“We’ve been working on these solutions to the problem since 35 minutes after the lights went out in New Orleans,” said Frank Supovitz, the senior vice-president for special events at the NFL. “Through all that recognition, I’m very confident that if anything except something incredibly extraordinary happens, we will be able to respond to it.”
The NFL and others involved also studied a power failure in 2010 at a game between the Giants and the Cowboys in the Meadowlands. Similar to the Super Bowl in New Orleans, power was interrupted on one of the two feeder cables to the stadium, and then the second one designed to take over also failed.
There were actually two power failures at the Giants-Cowboys game. The first lasted three minutes and knocked out several lighting banks at the top of the stadium. Eight minutes later, all the lights went out. It took about 20 minutes before all the lighting returned to normal.
Ralph LaRossa, the president of PSE&G, who grew up nearby in Rutherford, N.J. and used to sell hot dogs and sodas at the old Giants Stadium, was at the game that night and recognized that, as in New Orleans a little more than two years later, the high-wattage bulbs that light the field had to cool down before they could be turned back on.
Supovitz said that any delay at MetLife Stadium would be shorter than at the Superdome because some key switches are automated. He added that power was restored in 24 minutes in New Orleans, but the league took an extra 10 minutes to ensure that all its game equipment, like instant-replay systems, was functioning properly before the game was restarted.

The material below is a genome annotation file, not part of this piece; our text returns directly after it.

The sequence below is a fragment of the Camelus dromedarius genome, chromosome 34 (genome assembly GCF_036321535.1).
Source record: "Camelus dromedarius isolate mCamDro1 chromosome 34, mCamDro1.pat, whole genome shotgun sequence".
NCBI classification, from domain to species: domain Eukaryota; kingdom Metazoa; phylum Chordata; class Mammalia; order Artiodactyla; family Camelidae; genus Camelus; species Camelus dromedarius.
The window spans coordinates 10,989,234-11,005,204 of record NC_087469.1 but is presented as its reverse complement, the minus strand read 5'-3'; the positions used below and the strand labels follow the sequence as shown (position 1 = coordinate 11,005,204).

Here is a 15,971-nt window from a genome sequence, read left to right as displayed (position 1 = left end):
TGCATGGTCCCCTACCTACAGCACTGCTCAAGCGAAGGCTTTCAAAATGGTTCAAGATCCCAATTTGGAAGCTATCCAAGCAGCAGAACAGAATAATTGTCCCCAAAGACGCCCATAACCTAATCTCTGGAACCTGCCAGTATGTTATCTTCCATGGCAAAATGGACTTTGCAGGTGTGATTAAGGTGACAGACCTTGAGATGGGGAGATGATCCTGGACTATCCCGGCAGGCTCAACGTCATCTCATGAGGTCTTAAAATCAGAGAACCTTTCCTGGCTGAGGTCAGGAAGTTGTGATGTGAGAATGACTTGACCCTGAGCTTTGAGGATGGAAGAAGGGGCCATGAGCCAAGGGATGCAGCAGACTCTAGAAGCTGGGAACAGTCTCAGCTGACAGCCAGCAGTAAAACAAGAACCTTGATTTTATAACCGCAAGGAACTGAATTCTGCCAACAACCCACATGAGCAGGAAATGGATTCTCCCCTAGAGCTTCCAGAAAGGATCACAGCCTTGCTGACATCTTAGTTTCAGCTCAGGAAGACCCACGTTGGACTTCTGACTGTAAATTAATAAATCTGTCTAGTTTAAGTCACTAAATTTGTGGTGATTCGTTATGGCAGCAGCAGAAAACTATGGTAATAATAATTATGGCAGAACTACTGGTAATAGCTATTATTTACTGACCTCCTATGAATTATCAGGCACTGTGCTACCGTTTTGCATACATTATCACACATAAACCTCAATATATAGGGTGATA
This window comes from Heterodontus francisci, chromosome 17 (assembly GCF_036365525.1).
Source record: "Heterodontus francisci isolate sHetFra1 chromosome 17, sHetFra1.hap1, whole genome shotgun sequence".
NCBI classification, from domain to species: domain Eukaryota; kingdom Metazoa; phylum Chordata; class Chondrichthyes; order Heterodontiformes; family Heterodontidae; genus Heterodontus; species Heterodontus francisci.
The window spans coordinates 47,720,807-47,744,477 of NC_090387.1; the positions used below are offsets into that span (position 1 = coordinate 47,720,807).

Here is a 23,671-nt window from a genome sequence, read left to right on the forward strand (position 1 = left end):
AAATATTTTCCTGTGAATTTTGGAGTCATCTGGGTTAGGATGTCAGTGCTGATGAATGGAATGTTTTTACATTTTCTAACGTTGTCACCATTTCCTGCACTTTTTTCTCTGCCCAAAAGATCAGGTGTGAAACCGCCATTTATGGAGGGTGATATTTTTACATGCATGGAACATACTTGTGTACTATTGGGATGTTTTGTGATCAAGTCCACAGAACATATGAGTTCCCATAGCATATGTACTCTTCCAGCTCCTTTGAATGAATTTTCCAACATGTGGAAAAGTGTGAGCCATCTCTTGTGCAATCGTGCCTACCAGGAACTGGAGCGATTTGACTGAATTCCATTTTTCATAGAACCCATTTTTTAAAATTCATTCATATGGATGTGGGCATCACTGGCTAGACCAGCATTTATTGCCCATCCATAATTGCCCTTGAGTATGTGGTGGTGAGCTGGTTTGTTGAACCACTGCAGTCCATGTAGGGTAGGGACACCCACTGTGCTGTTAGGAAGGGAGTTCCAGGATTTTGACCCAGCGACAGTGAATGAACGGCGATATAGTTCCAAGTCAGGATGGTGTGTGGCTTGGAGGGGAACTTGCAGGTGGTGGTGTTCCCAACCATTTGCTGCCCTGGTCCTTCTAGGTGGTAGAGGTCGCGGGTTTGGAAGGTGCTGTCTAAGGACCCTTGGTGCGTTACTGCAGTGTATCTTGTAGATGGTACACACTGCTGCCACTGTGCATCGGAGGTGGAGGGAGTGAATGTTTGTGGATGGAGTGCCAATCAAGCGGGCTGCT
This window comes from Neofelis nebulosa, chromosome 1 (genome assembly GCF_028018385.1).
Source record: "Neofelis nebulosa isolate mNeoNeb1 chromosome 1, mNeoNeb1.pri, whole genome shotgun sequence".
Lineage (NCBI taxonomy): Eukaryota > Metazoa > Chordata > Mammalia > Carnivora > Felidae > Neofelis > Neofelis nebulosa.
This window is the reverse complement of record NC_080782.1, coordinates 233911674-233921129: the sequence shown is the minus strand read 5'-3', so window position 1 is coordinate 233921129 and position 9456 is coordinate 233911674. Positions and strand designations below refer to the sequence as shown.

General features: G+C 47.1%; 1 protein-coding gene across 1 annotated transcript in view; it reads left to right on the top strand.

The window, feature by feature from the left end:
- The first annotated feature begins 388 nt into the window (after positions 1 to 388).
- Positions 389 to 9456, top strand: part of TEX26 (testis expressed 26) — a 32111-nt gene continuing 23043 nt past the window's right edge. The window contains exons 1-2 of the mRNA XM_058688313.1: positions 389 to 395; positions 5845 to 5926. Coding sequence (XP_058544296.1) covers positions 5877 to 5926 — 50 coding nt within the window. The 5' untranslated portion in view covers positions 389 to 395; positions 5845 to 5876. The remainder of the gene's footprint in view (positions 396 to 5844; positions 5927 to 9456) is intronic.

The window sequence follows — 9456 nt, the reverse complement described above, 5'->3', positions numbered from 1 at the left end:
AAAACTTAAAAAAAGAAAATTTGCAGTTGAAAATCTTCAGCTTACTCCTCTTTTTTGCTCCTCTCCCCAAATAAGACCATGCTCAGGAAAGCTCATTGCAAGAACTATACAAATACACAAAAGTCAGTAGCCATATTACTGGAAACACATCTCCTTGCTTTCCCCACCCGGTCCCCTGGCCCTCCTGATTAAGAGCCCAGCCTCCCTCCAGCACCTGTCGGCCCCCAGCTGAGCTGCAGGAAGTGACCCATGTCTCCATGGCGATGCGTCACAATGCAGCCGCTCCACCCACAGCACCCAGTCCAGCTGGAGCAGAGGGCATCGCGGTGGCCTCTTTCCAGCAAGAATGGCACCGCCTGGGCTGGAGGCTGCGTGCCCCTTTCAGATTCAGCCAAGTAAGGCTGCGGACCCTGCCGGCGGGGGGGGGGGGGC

Most of those systems will run on independent generators this time, he said. If the stadium lights go out, they would still have to cool before being turned back on. Because they are outdoors, they should cool faster.
“Is there a possibility of a power interruption causing us to lose some time? Sure there is,” Supovitz said. But, he added, “in this case, it might only be a few minutes.”
LaRossa said that PSE&G has improved some of the transmission lines and circuits that serve the sports complex. The overhead lines that feed the complex, however, could be vulnerable in a storm. (Some of them were felled by Hurricane Sandy.)
“God forbid we’re hit with something of that magnitude, all bets are off,” he said. “An ice storm is probably the worst case.”
Still, LaRossa said that even if two lines to the stadium were knocked out, power could still be supplied. The diesel generators and a mobile transformer would provide additional backup.
“Trying to identify contingencies, the more you get into them, the more it never ends,” Hasenbalg said. But, he added, “I’m very confident that we’ve done everything we could to make sure we can deliver the electric service that is needed.”
The real threat, though, may come far from the stadium in the form of a cyberattack or a hiccup in the power supply that ripples through the network.
“It could last for half a second, and that could be enough to trip the lighting system,” said Mark McGranaghan, the vice-president of power delivery and utilization research at the Electric Power Research Institute. “There are emergency lights, but you just wouldn’t be able to play football.”